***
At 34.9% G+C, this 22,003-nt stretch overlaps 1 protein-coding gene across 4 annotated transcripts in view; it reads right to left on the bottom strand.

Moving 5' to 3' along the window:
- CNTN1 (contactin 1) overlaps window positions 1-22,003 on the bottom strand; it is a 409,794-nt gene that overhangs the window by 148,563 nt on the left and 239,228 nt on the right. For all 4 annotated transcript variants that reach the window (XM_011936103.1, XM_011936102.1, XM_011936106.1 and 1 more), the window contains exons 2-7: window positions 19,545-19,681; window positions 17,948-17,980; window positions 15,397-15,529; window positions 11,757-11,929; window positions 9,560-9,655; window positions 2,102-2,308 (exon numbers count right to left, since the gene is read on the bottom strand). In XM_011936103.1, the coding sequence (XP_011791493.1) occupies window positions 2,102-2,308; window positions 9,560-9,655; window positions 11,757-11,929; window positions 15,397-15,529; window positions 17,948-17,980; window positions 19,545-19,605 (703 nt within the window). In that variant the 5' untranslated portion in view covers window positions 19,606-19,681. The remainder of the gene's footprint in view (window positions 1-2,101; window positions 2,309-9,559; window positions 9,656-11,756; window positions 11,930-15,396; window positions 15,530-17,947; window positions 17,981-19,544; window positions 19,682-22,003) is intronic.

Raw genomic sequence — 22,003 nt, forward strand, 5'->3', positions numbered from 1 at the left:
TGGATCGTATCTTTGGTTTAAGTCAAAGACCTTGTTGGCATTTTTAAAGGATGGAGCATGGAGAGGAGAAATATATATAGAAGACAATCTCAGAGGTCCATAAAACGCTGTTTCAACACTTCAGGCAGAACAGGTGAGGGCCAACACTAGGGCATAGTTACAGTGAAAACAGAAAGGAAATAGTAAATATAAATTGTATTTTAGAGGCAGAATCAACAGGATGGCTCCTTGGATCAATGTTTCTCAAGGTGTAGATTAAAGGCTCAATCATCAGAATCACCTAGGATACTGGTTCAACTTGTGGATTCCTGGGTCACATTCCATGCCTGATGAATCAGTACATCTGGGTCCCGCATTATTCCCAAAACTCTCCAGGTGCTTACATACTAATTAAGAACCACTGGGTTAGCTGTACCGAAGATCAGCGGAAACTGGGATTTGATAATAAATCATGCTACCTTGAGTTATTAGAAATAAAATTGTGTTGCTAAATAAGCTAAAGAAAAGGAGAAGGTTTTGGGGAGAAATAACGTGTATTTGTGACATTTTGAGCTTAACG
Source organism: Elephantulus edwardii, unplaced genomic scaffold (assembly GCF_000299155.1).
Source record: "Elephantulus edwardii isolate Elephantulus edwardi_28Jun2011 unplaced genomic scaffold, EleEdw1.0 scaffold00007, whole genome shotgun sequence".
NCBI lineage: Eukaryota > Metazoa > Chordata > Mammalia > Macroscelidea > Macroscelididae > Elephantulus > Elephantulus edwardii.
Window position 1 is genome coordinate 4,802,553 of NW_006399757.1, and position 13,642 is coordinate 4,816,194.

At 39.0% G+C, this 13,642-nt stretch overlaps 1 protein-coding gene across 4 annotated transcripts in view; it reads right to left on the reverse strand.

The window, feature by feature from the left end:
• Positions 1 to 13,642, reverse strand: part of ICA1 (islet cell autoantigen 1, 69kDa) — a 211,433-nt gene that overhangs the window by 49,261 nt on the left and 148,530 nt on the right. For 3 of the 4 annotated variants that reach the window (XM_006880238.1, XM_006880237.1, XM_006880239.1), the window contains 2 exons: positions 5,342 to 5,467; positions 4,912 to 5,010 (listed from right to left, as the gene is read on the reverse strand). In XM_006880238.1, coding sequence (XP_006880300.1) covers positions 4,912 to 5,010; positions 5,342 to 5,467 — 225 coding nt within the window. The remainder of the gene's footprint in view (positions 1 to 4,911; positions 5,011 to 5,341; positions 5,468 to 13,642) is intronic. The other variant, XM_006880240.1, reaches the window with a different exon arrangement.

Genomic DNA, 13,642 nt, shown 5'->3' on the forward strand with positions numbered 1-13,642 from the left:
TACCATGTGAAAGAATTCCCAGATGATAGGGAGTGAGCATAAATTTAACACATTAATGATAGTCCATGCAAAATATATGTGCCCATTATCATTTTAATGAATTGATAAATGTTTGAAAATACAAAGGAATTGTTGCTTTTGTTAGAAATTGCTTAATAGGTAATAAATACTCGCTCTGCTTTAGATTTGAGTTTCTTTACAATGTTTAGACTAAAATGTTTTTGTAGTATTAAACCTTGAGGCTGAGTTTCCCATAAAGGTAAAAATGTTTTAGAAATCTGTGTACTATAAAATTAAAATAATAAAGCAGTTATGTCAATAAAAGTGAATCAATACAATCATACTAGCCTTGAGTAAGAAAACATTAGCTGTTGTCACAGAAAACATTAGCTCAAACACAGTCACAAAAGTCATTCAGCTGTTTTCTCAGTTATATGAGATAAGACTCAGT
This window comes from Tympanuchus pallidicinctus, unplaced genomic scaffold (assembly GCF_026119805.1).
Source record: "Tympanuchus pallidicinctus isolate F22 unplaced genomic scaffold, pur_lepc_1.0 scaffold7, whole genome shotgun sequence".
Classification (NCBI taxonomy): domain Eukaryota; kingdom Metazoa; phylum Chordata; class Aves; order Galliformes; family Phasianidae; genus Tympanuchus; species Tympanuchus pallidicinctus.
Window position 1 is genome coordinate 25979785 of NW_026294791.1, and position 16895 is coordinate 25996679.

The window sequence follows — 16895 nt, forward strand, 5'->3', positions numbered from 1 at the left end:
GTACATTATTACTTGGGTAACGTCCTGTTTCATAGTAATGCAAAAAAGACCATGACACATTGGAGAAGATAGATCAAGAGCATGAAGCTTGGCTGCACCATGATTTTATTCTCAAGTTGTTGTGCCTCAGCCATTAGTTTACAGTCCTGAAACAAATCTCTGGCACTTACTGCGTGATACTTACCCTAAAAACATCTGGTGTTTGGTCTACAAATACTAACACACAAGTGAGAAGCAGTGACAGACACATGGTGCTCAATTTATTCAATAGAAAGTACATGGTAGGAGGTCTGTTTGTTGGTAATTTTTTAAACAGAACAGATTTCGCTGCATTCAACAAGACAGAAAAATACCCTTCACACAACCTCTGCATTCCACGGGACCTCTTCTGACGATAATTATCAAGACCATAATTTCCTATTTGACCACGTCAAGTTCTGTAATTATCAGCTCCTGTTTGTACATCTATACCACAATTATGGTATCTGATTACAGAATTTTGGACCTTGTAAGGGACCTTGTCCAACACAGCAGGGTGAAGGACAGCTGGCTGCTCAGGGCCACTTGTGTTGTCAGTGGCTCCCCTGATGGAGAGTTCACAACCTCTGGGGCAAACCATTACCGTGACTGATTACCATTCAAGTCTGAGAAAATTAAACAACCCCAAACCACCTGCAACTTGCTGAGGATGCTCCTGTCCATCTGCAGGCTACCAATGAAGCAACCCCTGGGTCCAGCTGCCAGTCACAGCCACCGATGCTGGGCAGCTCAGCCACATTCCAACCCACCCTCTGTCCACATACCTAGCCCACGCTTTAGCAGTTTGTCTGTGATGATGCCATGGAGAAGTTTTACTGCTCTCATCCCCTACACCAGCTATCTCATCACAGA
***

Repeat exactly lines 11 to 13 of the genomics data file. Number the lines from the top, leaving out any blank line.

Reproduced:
The window, feature by feature from the left end:
• Positions 1 to 13,642, reverse strand: part of ICA1 (islet cell autoantigen 1, 69kDa) — a 211,433-nt gene that overhangs the window by 49,261 nt on the left and 148,530 nt on the right. For 3 of the 4 annotated variants that reach the window (XM_006880238.1, XM_006880237.1, XM_006880239.1), the window contains 2 exons: positions 5,342 to 5,467; positions 4,912 to 5,010 (listed from right to left, as the gene is read on the reverse strand). In XM_006880238.1, coding sequence (XP_006880300.1) covers positions 4,912 to 5,010; positions 5,342 to 5,467 — 225 coding nt within the window. The remainder of the gene's footprint in view (positions 1 to 4,911; positions 5,011 to 5,341; positions 5,468 to 13,642) is intronic. The other variant, XM_006880240.1, reaches the window with a different exon arrangement.

Genomic DNA, 13,642 nt, shown 5'->3' on the forward strand with positions numbered 1-13,642 from the left: